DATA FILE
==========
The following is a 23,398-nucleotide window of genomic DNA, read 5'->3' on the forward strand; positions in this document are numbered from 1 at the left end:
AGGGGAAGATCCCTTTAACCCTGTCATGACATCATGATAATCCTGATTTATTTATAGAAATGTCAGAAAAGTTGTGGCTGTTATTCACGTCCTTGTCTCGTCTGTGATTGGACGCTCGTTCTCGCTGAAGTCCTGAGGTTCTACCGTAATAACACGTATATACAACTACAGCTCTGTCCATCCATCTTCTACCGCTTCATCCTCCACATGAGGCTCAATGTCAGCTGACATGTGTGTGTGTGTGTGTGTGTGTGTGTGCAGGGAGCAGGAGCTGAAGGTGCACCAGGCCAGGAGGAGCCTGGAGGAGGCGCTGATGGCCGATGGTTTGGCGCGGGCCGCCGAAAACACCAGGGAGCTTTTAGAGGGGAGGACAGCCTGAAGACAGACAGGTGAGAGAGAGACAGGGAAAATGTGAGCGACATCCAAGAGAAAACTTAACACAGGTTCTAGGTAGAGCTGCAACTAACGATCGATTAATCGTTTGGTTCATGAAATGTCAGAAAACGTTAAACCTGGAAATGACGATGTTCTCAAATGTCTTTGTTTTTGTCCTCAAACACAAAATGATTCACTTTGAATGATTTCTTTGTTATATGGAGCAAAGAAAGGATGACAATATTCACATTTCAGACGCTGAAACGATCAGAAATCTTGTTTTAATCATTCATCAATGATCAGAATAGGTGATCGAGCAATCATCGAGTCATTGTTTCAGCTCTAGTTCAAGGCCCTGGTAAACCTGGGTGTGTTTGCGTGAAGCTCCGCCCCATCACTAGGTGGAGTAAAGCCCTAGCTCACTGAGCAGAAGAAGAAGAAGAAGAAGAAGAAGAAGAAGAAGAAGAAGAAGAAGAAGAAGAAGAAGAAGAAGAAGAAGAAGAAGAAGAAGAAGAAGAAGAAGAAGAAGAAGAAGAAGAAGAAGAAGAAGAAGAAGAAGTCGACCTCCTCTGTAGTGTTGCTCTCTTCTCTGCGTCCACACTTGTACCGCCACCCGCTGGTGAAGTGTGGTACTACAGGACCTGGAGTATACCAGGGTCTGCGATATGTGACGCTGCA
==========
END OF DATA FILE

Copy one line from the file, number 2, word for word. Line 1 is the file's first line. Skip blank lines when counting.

AGGGGAAGATCCCTTTAACCCTGTCATGACATCATGATAATCCTGATTTATTTATAGAAATGTCAGAAAAGTTGTGGCTGTTATTCACGTCCTTGTCTCGTCTGTGATTGGACGCTCGTTCTCGCTGAAGTCCTGAGGTTCTACCGTAATAACACGTATATACAACTACAGCTCTGTCCATCCATCTTCTACCGCTTCATCCTCCACATGAGGCTCAATGTCAGCTGACATGTGTGTGTGTGTGTGTGTGTGTGTGTGCAGGGAGCAGGAGCTGAAGGTGCACCAGGCCAGGAGGAGCCTGGAGGAGGCGCTGATGGCCGATGGTTTGGCGCGGGCCGCCGAAAACACCAGGGAGCTTTTAGAGGGGAGGACAGCCTGAAGACAGACAGGTGAGAGAGAGACAGGGAAAATGTGAGCGACATCCAAGAGAAAACTTAACACAGGTTCTAGGTAGAGCTGCAACTAACGATCGATTAATCGTTTGGTTCATGAAATGTCAGAAAACGTTAAACCTGGAAATGACGATGTTCTCAAATGTCTTTGTTTTTGTCCTCAAACACAAAATGATTCACTTTGAATGATTTCTTTGTTATATGGAGCAAAGAAAGGATGACAATATTCACATTTCAGACGCTGAAACGATCAGAAATCTTGTTTTAATCATTCATCAATGATCAGAATAGGTGATCGAGCAATCATCGAGTCATTGTTTCAGCTCTAGTTCAAGGCCCTGGTAAACCTGGGTGTGTTTGCGTGAAGCTCCGCCCCATCACTAGGTGGAGTAAAGCCCTAGCTCACTGAGCAGAAGAAGAAGAAGAAGAAGAAGAAGAAGAAGAAGAAGAAGAAGAAGAAGAAGAAGAAGAAGAAGAAGAAGAAGAAGAAGAAGAAGAAGAAGAAGAAGAAGAAGAAGAAGAAGAAGAAGAAGAAGAAGAAGTCGACCTCCTCTGTAGTGTTGCTCTCTTCTCTGCGTCCACACTTGTACCGCCACCCGCTGGTGAAGTGTGGTACTACAGGACCTGGAGTATACCAGGGTCTGCGATATGTGACGCTGCA